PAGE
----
The focusing system on the Z7 makes use of both phase- and contrast-detect technologies, and these appear to work very well. In good light the camera often finds focus very promptly, though it's perhaps a fraction of a second behind the standard set by some other models right now.
In poor light, the Z7 readily deploys its green AF assist light and tends to find focus with little delay. While understandably slower when this light is disabled, it's actually fast enough for it to not make significant difference for static subjects. Only in very poor light with this light disabled does it sometimes fail to find focus at all.
Predictive focus tracking is another strength of the Z7's, particularly when you use this with the touchscreen, where you can specify where you want the Nikon Z7 to keep focus as you (or the subject) move. You just tap with your finger and a small yellow box adheres to the chosen subjects. This system works very well in practice, sticking with the subject even after the camera is jerked sharply, or if the lens is zoomed suddenly from one extreme of its focal range to the other. It can get confused if another subject passes between the camera and the subject, but you can instruct the Z7 to stick with the original subject for longer through the AF Tracking sensitivity option, should you feel the need to to so.
One very helpful touch is that pressing the OK button when playing back images – or immediately after capture if you have image-review activated – not only zooms immediately to a 100% view of the scene, but it does so at wherever you set the focus point. This shaves off time checking focus and sharpness, and will no doubt be particularly appreciated by portrait photographers.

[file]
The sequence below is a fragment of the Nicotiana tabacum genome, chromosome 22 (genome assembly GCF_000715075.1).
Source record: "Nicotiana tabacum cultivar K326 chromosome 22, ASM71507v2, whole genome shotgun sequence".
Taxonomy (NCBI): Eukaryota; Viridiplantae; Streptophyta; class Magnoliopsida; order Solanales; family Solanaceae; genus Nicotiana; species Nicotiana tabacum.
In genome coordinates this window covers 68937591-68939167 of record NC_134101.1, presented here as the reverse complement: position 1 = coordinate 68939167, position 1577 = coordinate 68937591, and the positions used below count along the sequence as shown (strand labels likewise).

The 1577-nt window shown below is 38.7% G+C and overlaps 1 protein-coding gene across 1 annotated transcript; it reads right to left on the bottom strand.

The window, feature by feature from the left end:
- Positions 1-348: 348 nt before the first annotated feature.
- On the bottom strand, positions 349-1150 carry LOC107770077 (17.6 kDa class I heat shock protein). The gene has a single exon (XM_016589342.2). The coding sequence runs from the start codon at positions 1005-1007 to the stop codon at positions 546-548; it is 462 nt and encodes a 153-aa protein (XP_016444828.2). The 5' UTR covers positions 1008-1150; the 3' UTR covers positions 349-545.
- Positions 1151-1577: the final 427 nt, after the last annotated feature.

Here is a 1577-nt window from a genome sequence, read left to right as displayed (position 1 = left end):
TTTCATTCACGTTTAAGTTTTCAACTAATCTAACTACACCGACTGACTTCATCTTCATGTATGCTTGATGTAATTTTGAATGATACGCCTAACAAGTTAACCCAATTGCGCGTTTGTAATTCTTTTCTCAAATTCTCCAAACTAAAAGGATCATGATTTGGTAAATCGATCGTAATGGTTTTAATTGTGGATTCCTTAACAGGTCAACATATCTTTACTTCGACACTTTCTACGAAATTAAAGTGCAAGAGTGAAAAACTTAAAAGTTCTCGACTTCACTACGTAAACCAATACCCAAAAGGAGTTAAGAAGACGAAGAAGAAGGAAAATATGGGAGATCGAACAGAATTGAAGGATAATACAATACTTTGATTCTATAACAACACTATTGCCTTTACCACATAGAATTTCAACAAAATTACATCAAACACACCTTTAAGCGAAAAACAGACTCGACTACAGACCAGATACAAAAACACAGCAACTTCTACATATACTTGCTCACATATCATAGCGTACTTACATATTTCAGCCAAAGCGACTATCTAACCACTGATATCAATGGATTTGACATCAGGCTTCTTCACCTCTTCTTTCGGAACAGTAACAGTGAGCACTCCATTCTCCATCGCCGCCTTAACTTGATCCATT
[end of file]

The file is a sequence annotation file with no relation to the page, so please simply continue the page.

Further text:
At default, focus is pulled very smoothly and discretely during videos, although this can be quickened or slowed as you wish. There is a little noise from the Z7 as it refocuses, but this is really only audible in when shooting in silent conditions. (The same is true of silent shooting, which is very, very quiet, but not completely silent). The sound of the lens being zoomed is also easily picked up in recordings, although for more professional use you're likely to be using prime lenses and manually focusing anyway.
Face detection has long been with us and there aren't too many surprises here with how the system perform, although eye detection is now possible through a version 2.0 firmware update. This can only be used in the Auto Area AF mode, which means you can't specify where the camera focuses, but given that the face detection system generally does very well, it means the camera is very likely to pick out an eye when it detects a face.
It does this promptly and is capable of detecting both faces and eyes when the subject is not just towards the peripheries of the frame, but potentially not occupying too much of it. This is a feature that has been made particularly desirable through the equivalent systems inside Sony's cameras, and while we haven't done a side-by-side test of the two, the system inside the Z7 is now up to a very good standard indeed.